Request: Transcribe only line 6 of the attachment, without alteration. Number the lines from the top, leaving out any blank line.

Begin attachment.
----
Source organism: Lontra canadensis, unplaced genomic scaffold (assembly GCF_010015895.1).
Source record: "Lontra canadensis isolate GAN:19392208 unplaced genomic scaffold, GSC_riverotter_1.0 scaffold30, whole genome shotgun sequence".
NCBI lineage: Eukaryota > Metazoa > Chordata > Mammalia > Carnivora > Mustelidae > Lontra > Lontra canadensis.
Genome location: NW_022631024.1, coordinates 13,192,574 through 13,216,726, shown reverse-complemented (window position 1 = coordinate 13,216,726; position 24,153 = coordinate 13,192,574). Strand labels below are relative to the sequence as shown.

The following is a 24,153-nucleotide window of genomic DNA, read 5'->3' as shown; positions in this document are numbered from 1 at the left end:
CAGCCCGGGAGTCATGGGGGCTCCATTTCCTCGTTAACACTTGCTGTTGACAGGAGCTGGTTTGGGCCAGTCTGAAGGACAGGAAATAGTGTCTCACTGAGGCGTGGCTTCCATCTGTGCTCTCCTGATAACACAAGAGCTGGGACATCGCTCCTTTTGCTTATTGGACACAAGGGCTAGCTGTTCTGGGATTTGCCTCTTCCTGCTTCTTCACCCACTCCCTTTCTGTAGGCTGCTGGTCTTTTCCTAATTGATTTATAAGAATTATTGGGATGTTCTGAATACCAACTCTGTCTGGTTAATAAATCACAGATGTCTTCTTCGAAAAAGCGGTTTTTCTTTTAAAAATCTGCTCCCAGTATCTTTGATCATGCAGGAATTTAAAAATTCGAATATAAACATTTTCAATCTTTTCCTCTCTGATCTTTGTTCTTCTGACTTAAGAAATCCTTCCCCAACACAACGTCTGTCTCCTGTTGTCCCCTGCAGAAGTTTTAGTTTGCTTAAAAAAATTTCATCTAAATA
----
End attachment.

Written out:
CAGCCCGGGAGTCATGGGGGCTCCATTTCCTCGTTAACACTTGCTGTTGACAGGAGCTGGTTTGGGCCAGTCTGAAGGACAGGAAATAGTGTCTCACTGAGGCGTGGCTTCCATCTGTGCTCTCCTGATAACACAAGAGCTGGGACATCGCTCCTTTTGCTTATTGGACACAAGGGCTAGCTGTTCTGGGATTTGCCTCTTCCTGCTTCTTCACCCACTCCCTTTCTGTAGGCTGCTGGTCTTTTCCTAATTGATTTATAAGAATTATTGGGATGTTCTGAATACCAACTCTGTCTGGTTAATAAATCACAGATGTCTTCTTCGAAAAAGCGGTTTTTCTTTTAAAAATCTGCTCCCAGTATCTTTGATCATGCAGGAATTTAAAAATTCGAATATAAACATTTTCAATCTTTTCCTCTCTGATCTTTGTTCTTCTGACTTAAGAAATCCTTCCCCAACACAACGTCTGTCTCCTGTTGTCCCCTGCAGAAGTTTTAGTTTGCTTAAAAAAATTTCATCTAAATA